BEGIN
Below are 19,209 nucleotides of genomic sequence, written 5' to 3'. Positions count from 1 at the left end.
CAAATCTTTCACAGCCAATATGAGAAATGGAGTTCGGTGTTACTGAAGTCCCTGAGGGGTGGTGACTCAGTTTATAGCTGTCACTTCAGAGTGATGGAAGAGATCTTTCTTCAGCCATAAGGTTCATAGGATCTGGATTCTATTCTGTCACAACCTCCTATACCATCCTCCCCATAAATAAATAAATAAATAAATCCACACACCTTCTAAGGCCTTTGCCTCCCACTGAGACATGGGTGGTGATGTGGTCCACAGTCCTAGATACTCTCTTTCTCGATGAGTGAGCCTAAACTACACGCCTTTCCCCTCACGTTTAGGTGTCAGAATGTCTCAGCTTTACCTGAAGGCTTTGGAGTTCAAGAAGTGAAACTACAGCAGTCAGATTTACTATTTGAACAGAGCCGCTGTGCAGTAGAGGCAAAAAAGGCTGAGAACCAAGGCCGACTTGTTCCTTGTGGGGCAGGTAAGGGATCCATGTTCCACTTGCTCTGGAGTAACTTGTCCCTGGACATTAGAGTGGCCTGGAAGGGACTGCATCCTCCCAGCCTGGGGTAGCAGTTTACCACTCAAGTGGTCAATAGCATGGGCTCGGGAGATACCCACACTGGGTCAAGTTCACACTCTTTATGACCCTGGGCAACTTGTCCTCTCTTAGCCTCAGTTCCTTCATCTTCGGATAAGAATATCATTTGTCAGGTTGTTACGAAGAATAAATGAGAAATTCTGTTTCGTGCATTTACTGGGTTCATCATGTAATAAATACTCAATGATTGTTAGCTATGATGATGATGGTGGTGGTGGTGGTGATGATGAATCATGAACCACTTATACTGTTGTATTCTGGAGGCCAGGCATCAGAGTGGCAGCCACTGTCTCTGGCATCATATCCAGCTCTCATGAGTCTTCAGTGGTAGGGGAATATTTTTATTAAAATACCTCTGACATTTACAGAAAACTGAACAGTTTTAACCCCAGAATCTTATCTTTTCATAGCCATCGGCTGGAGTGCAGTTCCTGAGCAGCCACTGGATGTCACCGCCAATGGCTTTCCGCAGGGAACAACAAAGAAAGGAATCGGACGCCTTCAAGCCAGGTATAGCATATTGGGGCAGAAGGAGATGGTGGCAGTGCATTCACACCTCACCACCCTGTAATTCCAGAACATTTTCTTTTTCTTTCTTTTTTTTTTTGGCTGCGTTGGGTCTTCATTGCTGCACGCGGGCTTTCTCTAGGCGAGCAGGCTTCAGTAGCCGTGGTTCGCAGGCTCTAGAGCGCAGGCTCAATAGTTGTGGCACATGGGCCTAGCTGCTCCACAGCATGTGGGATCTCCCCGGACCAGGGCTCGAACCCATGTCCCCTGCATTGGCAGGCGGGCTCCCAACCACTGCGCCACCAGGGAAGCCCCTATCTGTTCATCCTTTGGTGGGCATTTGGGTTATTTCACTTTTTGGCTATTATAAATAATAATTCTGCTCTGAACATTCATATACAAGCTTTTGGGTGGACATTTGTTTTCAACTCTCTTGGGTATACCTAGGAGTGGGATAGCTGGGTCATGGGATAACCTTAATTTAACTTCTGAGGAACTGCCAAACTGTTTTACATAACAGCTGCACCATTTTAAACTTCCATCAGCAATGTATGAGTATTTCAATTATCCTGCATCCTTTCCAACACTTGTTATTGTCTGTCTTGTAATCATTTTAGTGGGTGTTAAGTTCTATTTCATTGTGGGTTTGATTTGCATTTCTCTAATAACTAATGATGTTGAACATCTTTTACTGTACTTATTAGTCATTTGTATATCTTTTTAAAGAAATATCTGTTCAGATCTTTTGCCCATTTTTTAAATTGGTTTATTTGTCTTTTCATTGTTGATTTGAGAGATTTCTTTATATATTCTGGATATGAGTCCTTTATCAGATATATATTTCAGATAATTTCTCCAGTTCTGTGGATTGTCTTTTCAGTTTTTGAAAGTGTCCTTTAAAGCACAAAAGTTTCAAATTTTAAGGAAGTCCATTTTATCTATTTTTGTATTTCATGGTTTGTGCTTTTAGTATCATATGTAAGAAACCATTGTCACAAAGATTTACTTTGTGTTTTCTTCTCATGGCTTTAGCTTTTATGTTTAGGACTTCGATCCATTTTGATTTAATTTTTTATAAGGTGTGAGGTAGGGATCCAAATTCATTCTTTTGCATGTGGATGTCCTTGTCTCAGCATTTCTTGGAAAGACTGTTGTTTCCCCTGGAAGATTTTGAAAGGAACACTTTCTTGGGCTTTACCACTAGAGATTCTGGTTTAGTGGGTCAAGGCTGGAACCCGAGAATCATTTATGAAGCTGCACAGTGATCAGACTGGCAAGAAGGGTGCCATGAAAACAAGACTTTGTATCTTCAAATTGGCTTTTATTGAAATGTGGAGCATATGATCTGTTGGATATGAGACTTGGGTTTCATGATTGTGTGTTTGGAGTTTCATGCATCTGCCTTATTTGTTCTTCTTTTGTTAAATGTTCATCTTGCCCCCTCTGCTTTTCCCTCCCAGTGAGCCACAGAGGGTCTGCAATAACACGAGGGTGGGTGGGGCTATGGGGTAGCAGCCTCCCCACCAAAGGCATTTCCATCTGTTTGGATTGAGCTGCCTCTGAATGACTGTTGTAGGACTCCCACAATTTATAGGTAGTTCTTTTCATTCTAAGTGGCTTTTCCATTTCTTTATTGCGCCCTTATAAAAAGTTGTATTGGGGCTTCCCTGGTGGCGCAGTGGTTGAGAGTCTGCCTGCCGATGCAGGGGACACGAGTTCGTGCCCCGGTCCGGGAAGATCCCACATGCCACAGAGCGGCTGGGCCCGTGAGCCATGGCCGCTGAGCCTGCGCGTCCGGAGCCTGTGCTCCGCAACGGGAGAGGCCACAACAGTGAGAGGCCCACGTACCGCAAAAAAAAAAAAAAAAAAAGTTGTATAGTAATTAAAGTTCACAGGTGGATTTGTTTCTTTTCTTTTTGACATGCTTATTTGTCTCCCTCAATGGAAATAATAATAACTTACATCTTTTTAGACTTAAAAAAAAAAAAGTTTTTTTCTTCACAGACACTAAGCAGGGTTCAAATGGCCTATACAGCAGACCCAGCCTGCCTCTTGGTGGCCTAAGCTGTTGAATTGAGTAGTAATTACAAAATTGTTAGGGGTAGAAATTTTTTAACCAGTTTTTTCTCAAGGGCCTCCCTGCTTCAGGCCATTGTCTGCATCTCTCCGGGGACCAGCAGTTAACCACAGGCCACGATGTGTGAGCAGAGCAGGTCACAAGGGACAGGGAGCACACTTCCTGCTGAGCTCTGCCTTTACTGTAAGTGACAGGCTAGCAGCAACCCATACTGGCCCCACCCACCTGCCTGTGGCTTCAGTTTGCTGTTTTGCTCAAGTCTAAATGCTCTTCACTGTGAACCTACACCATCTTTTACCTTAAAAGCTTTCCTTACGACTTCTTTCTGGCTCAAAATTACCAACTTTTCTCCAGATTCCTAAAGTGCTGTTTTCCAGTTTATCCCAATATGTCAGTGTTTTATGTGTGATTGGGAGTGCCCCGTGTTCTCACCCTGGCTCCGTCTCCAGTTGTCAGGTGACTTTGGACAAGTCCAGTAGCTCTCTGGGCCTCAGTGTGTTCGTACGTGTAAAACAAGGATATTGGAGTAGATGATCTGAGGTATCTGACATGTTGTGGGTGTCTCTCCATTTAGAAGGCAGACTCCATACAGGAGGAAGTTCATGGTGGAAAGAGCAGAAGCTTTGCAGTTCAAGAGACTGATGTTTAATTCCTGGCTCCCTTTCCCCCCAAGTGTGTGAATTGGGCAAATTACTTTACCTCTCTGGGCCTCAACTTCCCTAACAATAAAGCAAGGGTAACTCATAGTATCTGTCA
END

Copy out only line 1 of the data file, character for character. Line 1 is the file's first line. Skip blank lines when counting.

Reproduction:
Below are 19,209 nucleotides of genomic sequence, written 5' to 3'. Positions count from 1 at the left end.